Bernanke acknowledged to Congress that deficit spending is out of control. "One crucial objective is to achieve long-run fiscal sustainability. The federal budget is clearly not on a sustainable path at present," he told members of the House-Senate joint committee. The Fed Chairman termed the work of Congress' other joint House-Senate "Super-Congress" committee, charged with cutting some $1.5 trillion of the estimated $8-9 trillion in expected deficits over the next 10 years, "a substantial step; however, more will be needed to achieve fiscal sustainability.... In sum, the nation faces difficult and fundamental fiscal choices, which cannot be safely or responsibly postponed."
By those remarks, Bernanke didn't mean that federal, state, and local governments should balance their budgets and stop using deficit spending to continue their stranglehold on the credit markets. To the contrary, Bernanke's prescription for the faltering economy is more of the same. Governments must, Bernanke contended, continue deficit spending and hire more people while the Fed tries to re-inflate the housing bubble and loosen credit markets with more "quantitative easing" and interest rate suppression.
Bernanke noted that governments — especially state and local governments, which are shedding jobs and balancing their budgets — need to spend and borrow more in the short term in order to "avoid fiscal actions that could impede the ongoing economic recovery." Bernanke fretted about the "increasing drag being exerted by the government sector. Notably, state and local governments continue to tighten their belts by cutting spending and employment in the face of ongoing budgetary pressures, while the future course of federal fiscal policies remains quite uncertain."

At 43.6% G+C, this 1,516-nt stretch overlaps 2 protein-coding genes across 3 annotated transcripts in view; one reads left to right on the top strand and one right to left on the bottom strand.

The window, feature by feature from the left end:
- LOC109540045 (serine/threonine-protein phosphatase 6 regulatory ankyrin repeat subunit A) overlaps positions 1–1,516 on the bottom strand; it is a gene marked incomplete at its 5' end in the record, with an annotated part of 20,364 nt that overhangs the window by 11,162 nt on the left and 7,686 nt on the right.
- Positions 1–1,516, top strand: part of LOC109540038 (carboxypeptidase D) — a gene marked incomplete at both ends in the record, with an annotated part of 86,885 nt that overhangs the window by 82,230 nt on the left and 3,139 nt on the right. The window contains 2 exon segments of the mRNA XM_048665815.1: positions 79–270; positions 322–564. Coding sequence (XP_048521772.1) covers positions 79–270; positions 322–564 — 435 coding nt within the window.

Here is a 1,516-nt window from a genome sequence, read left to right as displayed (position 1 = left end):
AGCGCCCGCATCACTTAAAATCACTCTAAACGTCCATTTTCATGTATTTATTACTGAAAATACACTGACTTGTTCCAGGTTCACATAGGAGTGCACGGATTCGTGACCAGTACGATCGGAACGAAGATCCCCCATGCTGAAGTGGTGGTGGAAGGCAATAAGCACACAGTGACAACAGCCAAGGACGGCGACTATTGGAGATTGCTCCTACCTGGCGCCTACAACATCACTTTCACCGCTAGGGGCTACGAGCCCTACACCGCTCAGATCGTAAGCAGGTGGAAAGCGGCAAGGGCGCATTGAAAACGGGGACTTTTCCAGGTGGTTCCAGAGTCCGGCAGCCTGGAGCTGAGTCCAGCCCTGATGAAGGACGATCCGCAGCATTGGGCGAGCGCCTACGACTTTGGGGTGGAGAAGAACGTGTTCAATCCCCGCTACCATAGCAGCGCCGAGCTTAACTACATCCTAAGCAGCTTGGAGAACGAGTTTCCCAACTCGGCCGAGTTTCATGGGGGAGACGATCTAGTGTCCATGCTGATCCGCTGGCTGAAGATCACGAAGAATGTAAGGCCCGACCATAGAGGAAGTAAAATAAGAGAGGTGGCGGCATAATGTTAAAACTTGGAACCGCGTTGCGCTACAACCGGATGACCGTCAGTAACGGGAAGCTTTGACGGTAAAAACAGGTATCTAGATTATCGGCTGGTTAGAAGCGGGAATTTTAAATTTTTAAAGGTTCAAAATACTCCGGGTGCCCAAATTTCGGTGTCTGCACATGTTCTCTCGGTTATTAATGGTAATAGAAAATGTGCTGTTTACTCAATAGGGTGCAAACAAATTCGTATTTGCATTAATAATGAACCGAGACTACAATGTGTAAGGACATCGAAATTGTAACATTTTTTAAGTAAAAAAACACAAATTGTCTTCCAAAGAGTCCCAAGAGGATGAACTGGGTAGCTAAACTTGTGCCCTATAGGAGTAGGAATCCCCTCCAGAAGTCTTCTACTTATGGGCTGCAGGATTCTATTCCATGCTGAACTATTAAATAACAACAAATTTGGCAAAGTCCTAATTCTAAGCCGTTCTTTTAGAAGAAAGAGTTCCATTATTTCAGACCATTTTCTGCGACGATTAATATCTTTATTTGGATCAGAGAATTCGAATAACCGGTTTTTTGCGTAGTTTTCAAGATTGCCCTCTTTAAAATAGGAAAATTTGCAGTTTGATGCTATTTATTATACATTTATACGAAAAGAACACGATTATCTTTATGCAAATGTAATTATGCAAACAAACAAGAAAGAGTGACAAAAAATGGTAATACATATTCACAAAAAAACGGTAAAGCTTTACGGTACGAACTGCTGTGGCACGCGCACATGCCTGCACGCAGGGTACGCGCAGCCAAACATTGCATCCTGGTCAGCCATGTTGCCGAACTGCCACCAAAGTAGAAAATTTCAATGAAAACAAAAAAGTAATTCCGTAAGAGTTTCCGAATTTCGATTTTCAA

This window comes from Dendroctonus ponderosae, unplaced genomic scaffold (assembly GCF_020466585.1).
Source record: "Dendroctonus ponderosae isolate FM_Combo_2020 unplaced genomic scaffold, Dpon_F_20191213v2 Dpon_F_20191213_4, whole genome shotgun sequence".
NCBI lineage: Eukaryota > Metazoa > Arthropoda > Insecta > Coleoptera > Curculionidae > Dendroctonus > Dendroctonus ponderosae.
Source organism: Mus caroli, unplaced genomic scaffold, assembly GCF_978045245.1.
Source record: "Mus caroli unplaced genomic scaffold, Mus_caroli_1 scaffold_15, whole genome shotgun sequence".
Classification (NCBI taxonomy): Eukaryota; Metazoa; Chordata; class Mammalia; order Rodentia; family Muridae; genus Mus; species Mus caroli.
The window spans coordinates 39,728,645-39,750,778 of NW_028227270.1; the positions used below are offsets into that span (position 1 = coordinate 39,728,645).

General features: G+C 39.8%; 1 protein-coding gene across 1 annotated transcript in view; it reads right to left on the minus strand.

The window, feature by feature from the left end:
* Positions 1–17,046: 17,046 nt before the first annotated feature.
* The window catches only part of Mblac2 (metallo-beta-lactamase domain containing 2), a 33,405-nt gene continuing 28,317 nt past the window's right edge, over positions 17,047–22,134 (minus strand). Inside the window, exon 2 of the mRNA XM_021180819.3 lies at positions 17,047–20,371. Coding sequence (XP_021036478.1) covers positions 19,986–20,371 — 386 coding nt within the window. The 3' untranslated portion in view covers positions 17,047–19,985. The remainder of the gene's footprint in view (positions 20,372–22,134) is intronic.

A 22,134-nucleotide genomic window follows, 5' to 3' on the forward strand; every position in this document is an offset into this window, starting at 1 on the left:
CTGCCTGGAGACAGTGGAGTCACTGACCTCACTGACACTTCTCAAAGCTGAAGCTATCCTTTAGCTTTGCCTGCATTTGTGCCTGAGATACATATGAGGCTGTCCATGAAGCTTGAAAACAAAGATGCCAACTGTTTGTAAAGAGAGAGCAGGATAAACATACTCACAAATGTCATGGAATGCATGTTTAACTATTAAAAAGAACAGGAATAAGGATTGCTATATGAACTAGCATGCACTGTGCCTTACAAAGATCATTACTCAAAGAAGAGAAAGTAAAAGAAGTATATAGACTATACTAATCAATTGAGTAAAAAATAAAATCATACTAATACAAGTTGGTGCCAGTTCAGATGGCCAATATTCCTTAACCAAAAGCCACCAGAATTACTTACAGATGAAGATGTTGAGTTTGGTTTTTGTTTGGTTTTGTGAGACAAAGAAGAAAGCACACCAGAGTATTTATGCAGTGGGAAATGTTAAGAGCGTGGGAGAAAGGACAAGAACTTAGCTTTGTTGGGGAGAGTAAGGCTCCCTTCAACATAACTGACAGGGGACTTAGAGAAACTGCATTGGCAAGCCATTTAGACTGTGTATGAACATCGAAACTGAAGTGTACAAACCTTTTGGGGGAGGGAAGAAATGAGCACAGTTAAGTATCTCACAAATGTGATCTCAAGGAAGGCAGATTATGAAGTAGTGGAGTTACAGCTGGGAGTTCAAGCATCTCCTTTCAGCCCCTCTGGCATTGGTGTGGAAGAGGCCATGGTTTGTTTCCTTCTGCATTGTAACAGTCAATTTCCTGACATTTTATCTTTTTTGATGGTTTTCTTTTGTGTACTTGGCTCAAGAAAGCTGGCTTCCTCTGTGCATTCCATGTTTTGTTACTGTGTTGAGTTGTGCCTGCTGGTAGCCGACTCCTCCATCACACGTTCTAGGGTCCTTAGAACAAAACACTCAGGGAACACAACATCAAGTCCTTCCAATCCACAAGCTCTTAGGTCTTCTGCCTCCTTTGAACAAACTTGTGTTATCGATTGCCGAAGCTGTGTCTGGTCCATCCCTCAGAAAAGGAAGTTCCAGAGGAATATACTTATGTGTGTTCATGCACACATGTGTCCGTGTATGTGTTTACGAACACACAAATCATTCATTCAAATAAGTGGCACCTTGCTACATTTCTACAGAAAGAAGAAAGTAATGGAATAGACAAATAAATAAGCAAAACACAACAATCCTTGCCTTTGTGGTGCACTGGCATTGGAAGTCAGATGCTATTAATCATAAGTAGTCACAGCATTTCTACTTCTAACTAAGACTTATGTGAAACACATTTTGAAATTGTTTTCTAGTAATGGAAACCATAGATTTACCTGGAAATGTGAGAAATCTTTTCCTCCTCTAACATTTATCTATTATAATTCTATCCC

Governments living within their means is a bad thing to followers of the Keynesian school of economics, to which Bernanke adheres. This contrasts with the free market Austrian school, which holds that deficit spending and monetary inflation and interest rate suppression creates economic dislocations, including especially the 2001-2007 housing bubble and its subsequent housing bust.
Bernanke sees lower housing prices as a disaster for the economy, even though consumers can purchase homes for lower prices than they've been able to get for years. Bernanke notes that "the housing sector has been a significant driver of recovery from most recessions in the United States since World War II" but that the current economy has left "the rate of new home construction at only about one-third of its average level in recent decades.”
Bernanke noted that he intended to continue to help the mortgage and home ownership market by the "twist" program where the Fed would buy longer-term federal debt on the open market being racked up by the federal government:
The Committee also announced in September that it will begin reinvesting principal payments on its holdings of agency debt and agency mortgage-backed securities in agency mortgage-backed securities rather than in longer-term Treasury securities. By helping to support mortgage markets, this action too should contribute to a stronger economic recovery. The Committee will continue to closely monitor economic developments and is prepared to take further action as appropriate to promote a stronger economic recovery in a context of price stability. Monetary policy can be a powerful tool, but it is not a panacea for the problems currently faced by the U.S. economy.
But Austrian school economists take the opposite view, arguing that more cheap credit leading to federal debt purchases actually hurts the recovery. "From my perspective," Euro-Pacific Capital Chairman Peter Schiff, an Austrian school adherent argued on September 23, "the Twist really amounts to another Fed 'Hail Mary' pass that will fall short of the end zone. But, by putting the squeeze on banks and further restricting credit availability to small business the move will likely do more harm than good." Schiff, who accurately predicted the housing bubble, explains: "The policy rests on the false premise moving already historically low interest rates even lower will stimulate the economy into recovery. But low interest rates are part of the problem, not part of the solution."
Photo of Ben Bernanke: AP Images